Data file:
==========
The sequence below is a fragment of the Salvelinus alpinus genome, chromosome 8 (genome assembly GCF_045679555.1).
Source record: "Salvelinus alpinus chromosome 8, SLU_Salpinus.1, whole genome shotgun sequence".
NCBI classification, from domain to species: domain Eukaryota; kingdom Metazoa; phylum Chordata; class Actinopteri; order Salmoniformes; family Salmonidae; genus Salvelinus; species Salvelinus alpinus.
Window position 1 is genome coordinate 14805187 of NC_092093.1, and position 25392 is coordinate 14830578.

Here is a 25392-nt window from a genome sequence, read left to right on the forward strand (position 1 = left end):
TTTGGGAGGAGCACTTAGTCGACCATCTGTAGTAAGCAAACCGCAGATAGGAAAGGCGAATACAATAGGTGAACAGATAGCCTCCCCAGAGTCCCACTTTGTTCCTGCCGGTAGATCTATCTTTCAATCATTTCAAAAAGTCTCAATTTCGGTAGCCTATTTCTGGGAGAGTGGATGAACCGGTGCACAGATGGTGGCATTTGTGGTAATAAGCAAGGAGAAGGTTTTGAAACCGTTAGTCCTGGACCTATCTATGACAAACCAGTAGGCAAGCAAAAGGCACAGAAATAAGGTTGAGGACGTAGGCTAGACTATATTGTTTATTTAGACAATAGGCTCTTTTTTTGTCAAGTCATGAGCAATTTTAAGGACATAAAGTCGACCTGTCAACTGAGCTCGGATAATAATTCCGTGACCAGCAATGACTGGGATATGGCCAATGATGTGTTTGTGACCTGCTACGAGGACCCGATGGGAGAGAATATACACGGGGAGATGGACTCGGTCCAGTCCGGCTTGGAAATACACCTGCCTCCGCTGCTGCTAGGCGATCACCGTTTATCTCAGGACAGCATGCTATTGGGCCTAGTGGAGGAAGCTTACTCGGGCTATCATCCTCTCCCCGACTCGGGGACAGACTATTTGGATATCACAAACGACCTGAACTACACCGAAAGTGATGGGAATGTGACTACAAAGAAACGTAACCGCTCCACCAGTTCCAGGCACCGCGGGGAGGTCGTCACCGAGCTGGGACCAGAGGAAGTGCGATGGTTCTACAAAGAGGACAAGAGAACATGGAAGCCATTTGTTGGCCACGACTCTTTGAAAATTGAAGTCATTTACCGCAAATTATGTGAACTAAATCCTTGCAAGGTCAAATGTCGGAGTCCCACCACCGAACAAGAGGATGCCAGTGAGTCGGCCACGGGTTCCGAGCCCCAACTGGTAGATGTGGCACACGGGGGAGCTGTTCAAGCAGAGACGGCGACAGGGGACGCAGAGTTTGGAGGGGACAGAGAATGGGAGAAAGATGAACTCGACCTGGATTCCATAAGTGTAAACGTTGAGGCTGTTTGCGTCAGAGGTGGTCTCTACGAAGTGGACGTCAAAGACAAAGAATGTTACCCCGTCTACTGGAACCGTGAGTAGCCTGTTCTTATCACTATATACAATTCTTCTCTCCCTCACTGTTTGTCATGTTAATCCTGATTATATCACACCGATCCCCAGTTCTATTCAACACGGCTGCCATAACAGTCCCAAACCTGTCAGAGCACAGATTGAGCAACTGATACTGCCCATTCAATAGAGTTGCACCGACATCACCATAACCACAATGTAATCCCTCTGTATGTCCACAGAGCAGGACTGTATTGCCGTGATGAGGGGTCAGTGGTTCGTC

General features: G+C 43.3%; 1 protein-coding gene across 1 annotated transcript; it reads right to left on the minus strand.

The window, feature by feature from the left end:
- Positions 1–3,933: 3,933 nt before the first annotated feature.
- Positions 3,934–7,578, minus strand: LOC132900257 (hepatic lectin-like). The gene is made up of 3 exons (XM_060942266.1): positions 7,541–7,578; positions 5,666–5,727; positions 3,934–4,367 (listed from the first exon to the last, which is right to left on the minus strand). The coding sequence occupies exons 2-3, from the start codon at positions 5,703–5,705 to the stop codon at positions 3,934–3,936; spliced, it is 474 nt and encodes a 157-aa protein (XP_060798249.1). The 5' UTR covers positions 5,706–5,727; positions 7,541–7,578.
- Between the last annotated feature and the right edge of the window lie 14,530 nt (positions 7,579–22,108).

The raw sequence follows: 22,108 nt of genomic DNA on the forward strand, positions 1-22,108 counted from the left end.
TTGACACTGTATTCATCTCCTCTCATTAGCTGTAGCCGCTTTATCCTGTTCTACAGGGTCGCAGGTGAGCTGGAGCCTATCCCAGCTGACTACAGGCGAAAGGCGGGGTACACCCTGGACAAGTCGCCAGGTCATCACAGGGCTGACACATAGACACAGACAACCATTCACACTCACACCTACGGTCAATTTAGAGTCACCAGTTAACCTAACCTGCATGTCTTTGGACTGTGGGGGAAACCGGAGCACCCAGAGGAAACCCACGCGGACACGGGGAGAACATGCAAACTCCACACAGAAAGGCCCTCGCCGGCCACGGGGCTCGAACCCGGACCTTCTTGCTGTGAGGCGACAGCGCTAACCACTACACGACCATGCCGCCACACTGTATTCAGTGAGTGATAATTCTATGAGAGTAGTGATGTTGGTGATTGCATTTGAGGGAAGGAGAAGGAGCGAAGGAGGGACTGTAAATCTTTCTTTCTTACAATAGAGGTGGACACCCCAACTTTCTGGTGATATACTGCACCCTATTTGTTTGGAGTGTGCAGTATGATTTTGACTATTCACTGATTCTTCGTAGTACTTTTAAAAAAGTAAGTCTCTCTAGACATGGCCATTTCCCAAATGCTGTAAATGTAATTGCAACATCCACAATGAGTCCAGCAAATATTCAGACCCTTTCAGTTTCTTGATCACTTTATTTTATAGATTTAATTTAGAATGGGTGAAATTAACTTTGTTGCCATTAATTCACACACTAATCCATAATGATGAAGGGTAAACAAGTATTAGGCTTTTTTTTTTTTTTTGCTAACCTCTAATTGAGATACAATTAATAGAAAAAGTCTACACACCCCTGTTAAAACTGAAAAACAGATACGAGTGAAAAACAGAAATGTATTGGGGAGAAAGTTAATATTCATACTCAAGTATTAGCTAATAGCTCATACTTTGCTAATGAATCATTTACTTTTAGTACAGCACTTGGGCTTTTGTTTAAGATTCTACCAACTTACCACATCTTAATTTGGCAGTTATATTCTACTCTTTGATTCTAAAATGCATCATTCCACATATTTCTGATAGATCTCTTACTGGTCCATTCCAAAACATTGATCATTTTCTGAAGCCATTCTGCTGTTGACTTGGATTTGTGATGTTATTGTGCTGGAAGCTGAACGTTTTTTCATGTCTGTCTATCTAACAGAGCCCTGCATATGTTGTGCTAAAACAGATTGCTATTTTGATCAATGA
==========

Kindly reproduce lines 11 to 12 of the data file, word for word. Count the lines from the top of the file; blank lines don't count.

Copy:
- Between the last annotated feature and the right edge of the window lie 14,530 nt (positions 7,579–22,108).

The raw sequence follows: 22,108 nt of genomic DNA on the forward strand, positions 1-22,108 counted from the left end.